About 16 years ago, a group of disabled students sued the Illinois State Board of Education. Among other things, the students claimed the Chicago Public School System, for which the State Board allegedly was responsible, improperly assigned disabled students to schools and classrooms solely according to their disability classification. That practice, the students argued, violated the Individuals with Disabilities Education Act.
The State Board of Education signed a consent decree with the students. The decree (1) provided for appointment of a Monitor to oversee implementation of the order; (2) extended the Federal District Court’s jurisdiction to oversee the consent order.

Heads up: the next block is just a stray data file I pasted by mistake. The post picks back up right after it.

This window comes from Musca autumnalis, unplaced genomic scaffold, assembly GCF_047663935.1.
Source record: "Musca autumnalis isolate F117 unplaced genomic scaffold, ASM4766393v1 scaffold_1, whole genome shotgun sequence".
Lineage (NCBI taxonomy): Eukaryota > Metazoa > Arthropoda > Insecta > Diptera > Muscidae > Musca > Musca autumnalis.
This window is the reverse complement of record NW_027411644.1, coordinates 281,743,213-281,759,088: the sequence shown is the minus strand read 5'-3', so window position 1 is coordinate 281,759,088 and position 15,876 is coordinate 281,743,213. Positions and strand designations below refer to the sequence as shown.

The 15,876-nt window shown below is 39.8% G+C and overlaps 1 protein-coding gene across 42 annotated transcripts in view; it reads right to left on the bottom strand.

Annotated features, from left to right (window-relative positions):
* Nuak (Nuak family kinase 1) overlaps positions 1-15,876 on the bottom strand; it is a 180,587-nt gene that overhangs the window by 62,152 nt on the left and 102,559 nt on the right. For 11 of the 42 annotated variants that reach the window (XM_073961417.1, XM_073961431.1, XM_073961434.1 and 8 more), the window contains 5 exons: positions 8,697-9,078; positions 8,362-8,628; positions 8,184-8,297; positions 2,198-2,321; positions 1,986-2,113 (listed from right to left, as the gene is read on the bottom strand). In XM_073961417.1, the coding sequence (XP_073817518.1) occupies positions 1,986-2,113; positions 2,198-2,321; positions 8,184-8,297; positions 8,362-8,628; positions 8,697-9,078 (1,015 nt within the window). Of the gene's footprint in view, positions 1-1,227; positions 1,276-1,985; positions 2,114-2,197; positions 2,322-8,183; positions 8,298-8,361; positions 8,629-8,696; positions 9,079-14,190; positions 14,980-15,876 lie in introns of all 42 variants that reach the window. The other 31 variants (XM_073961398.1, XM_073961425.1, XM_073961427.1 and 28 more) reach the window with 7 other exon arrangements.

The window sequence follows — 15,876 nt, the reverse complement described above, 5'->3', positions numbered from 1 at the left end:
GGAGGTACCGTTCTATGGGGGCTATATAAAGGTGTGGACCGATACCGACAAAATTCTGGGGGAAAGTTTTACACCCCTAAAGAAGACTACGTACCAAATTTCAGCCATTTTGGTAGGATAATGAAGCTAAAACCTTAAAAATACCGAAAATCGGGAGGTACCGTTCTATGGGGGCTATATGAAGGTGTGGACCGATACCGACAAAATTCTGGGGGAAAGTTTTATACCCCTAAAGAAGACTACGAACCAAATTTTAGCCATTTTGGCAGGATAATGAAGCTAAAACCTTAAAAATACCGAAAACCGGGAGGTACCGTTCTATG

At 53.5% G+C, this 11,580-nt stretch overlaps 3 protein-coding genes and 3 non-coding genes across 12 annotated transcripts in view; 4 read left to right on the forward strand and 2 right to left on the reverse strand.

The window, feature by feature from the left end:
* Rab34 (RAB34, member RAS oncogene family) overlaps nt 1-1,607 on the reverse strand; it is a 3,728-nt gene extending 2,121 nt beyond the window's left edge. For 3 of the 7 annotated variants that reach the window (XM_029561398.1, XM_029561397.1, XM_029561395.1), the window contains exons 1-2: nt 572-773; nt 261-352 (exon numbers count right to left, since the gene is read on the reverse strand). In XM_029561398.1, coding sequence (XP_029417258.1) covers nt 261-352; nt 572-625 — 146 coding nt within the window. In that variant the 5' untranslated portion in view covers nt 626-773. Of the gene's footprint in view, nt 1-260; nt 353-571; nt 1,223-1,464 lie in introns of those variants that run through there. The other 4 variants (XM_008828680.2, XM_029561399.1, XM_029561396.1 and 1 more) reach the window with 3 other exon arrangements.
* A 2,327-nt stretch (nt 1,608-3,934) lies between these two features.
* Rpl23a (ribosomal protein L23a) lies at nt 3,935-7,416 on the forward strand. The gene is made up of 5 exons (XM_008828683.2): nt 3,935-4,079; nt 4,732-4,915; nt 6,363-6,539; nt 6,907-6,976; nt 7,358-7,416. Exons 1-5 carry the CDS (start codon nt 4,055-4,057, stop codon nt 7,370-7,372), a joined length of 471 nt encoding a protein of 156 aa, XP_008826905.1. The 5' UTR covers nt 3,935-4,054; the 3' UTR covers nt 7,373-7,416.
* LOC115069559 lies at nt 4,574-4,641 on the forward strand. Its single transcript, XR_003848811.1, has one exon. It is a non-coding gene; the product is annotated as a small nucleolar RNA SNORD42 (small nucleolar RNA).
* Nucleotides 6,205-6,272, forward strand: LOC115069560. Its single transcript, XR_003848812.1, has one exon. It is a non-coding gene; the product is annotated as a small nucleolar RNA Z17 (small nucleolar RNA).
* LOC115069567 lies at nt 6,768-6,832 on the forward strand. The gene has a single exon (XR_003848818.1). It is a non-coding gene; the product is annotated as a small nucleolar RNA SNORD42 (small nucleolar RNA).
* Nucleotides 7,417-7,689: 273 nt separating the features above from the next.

The Monitor ruled that no Chicago public school could have more than 20 percent students with disabilities. But when the deadline for the Monitor’s rule arrived, there were 96 schools that did not meet the requirement. The Chicago School Board asked for a waiver of the rule, but supplied no information supporting the request. Nor had the Monitor set criteria for a waiver.